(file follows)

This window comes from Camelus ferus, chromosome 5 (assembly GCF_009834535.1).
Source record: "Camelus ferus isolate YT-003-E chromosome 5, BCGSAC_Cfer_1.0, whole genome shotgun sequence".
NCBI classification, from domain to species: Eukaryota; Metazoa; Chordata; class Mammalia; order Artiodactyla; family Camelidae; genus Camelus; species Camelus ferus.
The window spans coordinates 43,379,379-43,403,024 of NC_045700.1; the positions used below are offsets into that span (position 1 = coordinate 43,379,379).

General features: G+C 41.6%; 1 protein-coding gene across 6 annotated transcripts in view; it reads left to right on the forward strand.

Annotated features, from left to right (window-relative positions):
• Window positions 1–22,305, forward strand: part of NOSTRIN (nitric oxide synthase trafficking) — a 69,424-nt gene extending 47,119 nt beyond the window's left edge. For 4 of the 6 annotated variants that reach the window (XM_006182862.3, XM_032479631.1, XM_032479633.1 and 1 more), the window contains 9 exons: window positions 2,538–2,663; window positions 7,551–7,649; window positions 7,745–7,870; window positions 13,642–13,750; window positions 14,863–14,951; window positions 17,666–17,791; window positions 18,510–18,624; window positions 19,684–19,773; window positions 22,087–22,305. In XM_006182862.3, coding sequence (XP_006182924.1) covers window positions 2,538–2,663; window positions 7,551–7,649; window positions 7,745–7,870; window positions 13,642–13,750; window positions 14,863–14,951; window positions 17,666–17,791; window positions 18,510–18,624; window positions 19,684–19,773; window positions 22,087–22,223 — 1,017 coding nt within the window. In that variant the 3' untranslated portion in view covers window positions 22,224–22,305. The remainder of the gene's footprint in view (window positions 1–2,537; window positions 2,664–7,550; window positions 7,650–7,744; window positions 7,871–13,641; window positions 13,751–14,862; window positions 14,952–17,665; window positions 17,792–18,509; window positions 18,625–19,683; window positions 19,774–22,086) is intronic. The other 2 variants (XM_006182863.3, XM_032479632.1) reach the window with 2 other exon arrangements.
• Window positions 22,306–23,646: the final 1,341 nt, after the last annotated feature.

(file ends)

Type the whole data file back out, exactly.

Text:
This window comes from Camelus ferus, chromosome 5 (assembly GCF_009834535.1).
Source record: "Camelus ferus isolate YT-003-E chromosome 5, BCGSAC_Cfer_1.0, whole genome shotgun sequence".
NCBI classification, from domain to species: Eukaryota; Metazoa; Chordata; class Mammalia; order Artiodactyla; family Camelidae; genus Camelus; species Camelus ferus.
The window spans coordinates 43,379,379-43,403,024 of NC_045700.1; the positions used below are offsets into that span (position 1 = coordinate 43,379,379).

General features: G+C 41.6%; 1 protein-coding gene across 6 annotated transcripts in view; it reads left to right on the forward strand.

Annotated features, from left to right (window-relative positions):
• Window positions 1–22,305, forward strand: part of NOSTRIN (nitric oxide synthase trafficking) — a 69,424-nt gene extending 47,119 nt beyond the window's left edge. For 4 of the 6 annotated variants that reach the window (XM_006182862.3, XM_032479631.1, XM_032479633.1 and 1 more), the window contains 9 exons: window positions 2,538–2,663; window positions 7,551–7,649; window positions 7,745–7,870; window positions 13,642–13,750; window positions 14,863–14,951; window positions 17,666–17,791; window positions 18,510–18,624; window positions 19,684–19,773; window positions 22,087–22,305. In XM_006182862.3, coding sequence (XP_006182924.1) covers window positions 2,538–2,663; window positions 7,551–7,649; window positions 7,745–7,870; window positions 13,642–13,750; window positions 14,863–14,951; window positions 17,666–17,791; window positions 18,510–18,624; window positions 19,684–19,773; window positions 22,087–22,223 — 1,017 coding nt within the window. In that variant the 3' untranslated portion in view covers window positions 22,224–22,305. The remainder of the gene's footprint in view (window positions 1–2,537; window positions 2,664–7,550; window positions 7,650–7,744; window positions 7,871–13,641; window positions 13,751–14,862; window positions 14,952–17,665; window positions 17,792–18,509; window positions 18,625–19,683; window positions 19,774–22,086) is intronic. The other 2 variants (XM_006182863.3, XM_032479632.1) reach the window with 2 other exon arrangements.
• Window positions 22,306–23,646: the final 1,341 nt, after the last annotated feature.